a gay black woman's discovery of her jewish self

High Holiday Guide

Posted on: August 30, 2013

Ask Erika IIIAfter writing the piece on The Sisterhood about the sometimes woes that new Jews sometimes feel on the High Holidays, I decided to compile a list of welcoming, inclusive synagogues in and around the NY Area. I hoped to have a mightier list, but alas, this is what happens when you plan something at the last minute.

Thankfully,  quite a few of you reached out to me singing the praises of your communities or communities you have visited so without further adieu, and in no particular order, here are some welcoming, open, diverse and sometimes free or low cost options for Rosh Hashanah and Yom Kippur.

 

Kol Tzedek Synagogue, West Philadelphia (born and raised)

Erika (not me) had this to say about this synagogue in the Philly Area:

My favorite place for High Holidays is Kol Tzedek Synagogue in West Philadelphia. Services are open to all, no tickets required, and extremely inclusive, welcoming, and meaningful.”

 Sha’ar Zahav in San Francisco, CA

Nina on Facebook had this to say about Sha’ar Zahav in San Francisco:

“I don’t think the tix are free, but if someone NEEDED them, I think they would figure it out. They are free to members. The whole synagogue is great. It’s very diverse, racially, culturally, and gay and straight. Also age-wise. Older people and many children. They try to do something creative on Yom Kippur, often involving dance and theater and multi-media. (Or maybe that’s on Rosh Hashanah–sorry I forget!)

It’s amazing, though, with kids and adults working together.

In terms of denomination, I think it’s considered reform with a conservative feel to it. In other words, a lot of Hebrew, but also a lot of flexibility. Rabbi and Cantor, but lots of lay leadership. I could go on.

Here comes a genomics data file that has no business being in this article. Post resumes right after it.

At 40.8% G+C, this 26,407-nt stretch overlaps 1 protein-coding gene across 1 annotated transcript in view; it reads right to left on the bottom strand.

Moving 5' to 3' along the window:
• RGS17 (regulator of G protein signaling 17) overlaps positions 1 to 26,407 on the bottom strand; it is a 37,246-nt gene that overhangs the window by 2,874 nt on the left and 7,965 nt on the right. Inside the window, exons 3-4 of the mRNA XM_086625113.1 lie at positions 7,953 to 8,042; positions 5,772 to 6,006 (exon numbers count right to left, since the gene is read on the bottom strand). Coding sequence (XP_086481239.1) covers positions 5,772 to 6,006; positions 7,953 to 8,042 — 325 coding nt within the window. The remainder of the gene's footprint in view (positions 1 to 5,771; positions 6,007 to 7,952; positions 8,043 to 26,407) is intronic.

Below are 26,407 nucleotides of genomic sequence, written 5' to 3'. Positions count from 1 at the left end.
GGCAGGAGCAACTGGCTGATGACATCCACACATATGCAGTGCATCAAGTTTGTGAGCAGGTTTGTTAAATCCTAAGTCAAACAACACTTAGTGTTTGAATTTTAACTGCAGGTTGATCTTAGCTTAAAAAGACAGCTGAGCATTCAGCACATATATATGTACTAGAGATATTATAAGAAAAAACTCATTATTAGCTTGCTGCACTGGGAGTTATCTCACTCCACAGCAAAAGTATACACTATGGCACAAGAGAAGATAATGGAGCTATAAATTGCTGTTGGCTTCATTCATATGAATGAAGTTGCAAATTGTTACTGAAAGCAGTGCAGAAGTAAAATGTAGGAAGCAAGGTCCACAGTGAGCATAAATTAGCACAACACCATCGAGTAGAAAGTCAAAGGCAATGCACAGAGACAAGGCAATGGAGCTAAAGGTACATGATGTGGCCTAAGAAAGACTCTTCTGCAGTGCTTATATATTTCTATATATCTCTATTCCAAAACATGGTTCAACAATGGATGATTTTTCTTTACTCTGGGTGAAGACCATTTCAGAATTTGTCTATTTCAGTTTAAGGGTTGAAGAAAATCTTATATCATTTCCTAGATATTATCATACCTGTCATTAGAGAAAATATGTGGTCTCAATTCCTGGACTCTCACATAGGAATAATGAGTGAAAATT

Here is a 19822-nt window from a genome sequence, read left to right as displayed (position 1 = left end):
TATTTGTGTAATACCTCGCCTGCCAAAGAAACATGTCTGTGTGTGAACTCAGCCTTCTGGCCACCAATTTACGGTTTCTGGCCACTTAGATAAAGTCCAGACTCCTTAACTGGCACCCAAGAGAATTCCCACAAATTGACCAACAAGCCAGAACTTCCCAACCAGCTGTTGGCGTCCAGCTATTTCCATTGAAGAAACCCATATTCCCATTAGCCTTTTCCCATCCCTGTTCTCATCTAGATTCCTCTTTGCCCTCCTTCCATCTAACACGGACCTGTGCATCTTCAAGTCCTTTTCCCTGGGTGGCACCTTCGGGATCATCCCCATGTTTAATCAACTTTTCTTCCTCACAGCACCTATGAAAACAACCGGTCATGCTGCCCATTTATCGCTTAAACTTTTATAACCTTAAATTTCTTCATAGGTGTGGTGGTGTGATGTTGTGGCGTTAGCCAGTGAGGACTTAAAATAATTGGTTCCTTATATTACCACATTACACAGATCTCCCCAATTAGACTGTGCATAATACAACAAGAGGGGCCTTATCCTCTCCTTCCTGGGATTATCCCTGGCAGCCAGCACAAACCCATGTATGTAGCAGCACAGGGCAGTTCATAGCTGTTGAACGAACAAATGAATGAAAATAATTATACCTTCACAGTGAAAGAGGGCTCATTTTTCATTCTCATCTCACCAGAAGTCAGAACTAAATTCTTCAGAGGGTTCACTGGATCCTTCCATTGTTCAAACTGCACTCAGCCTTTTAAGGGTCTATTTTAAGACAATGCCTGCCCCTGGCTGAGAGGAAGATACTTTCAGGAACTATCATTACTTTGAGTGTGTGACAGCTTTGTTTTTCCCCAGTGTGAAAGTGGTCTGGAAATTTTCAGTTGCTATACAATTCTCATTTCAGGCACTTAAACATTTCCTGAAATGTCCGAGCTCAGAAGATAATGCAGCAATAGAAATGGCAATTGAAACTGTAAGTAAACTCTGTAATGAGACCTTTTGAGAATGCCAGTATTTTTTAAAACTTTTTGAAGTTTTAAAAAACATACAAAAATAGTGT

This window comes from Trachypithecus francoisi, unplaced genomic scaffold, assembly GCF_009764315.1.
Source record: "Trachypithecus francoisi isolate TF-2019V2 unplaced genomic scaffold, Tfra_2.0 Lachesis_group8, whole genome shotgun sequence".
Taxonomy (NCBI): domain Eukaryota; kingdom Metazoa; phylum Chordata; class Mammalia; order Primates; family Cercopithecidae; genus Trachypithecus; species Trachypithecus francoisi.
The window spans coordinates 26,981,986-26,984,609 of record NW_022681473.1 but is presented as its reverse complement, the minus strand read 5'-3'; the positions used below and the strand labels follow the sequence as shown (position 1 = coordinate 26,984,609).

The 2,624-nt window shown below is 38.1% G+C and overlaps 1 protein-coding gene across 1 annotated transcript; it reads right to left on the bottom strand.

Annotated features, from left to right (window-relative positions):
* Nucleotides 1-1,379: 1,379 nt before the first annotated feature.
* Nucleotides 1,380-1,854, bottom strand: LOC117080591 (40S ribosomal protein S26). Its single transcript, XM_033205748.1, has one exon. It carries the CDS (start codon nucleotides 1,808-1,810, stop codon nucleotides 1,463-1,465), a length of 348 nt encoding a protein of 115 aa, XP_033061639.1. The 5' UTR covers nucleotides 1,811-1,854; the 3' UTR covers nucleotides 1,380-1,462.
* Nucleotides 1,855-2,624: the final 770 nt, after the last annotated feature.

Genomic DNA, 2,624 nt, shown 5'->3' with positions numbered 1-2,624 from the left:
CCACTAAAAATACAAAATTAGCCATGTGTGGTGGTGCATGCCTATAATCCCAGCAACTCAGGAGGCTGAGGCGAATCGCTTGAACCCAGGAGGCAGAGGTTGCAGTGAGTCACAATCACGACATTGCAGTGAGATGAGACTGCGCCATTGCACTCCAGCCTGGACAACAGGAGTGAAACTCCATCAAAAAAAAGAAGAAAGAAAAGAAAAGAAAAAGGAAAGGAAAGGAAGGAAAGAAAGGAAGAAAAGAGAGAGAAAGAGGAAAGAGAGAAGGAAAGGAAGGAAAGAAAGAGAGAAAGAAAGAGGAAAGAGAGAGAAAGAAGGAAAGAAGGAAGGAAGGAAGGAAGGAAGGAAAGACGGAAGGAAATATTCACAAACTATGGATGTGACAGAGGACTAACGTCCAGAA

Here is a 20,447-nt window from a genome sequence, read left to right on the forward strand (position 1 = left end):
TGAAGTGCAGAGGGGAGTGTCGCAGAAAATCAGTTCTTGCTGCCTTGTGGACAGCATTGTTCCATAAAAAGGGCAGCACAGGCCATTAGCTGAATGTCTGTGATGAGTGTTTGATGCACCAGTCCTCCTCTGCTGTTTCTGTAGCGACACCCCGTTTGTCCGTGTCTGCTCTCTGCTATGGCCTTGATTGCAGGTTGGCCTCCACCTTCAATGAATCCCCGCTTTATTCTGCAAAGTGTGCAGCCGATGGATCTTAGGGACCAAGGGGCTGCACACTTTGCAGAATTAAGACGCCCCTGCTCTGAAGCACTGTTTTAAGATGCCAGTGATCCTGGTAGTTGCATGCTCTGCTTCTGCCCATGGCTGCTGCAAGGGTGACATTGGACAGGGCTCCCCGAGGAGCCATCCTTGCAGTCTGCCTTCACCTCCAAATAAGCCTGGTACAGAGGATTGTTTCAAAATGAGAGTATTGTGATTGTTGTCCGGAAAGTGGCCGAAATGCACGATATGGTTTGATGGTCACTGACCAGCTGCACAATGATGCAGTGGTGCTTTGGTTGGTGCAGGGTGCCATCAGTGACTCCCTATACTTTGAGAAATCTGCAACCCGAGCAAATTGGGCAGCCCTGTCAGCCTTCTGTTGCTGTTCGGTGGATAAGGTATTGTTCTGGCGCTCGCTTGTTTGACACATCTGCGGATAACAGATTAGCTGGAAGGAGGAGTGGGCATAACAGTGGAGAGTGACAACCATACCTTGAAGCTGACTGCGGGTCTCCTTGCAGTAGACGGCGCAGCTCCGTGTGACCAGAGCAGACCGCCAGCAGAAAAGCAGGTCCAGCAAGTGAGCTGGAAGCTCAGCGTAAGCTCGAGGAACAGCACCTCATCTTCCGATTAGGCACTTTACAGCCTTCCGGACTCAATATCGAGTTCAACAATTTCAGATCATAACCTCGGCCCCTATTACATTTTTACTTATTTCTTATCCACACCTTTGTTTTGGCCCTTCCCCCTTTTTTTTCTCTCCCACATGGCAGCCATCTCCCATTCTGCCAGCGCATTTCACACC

Both my sons were Bar Mitzvah there, and it was a great experience for them and the whole family.”

Chevra Ahavas Yisroel Brooklyn, NY

Here in NYC the Crown Heights shul, Chevra Ahavas Yisroel gets rave reviews.

Miriam says, “If you’re willing to consider an Orthodox shul (by definition non-egalitarian), I suggest Chevra Ahavas Yisroel in Crown Heights, Brooklyn.

Yes, it’s Chassidic and women can’t lead services, but the rabbi is adamant about including us in every area that is sanctioned by halacha, even in things that are considered radical in the neighborhood. The Sefer Torah is brought through the women’s section, women speak at shul functions such as (non-segregated) kiddushim, etc. Nobody shoots the women down if they join in the singing. I think the men take it as a challenge – if they can hear the women, it means they aren’t singing loud enough!

Everyone is made to feel welcome here. I have seen a woman in a tallit and men in colorful tallitot. There are often women wearing pants or even dressed in an androgynous style, as well as men wearing imaginative hippie garb. Nobody says an unkind word if you arrive on Shabbat with a backpack. Last Friday night a woman came with a service dog. A friend who is well known (especially locally) as a gay activist comes here whenever he is in town, and I have seen the rabbi give him a big hug at a shul function. We have Black Jews, Asian Jews, and even a Black Asian Jew.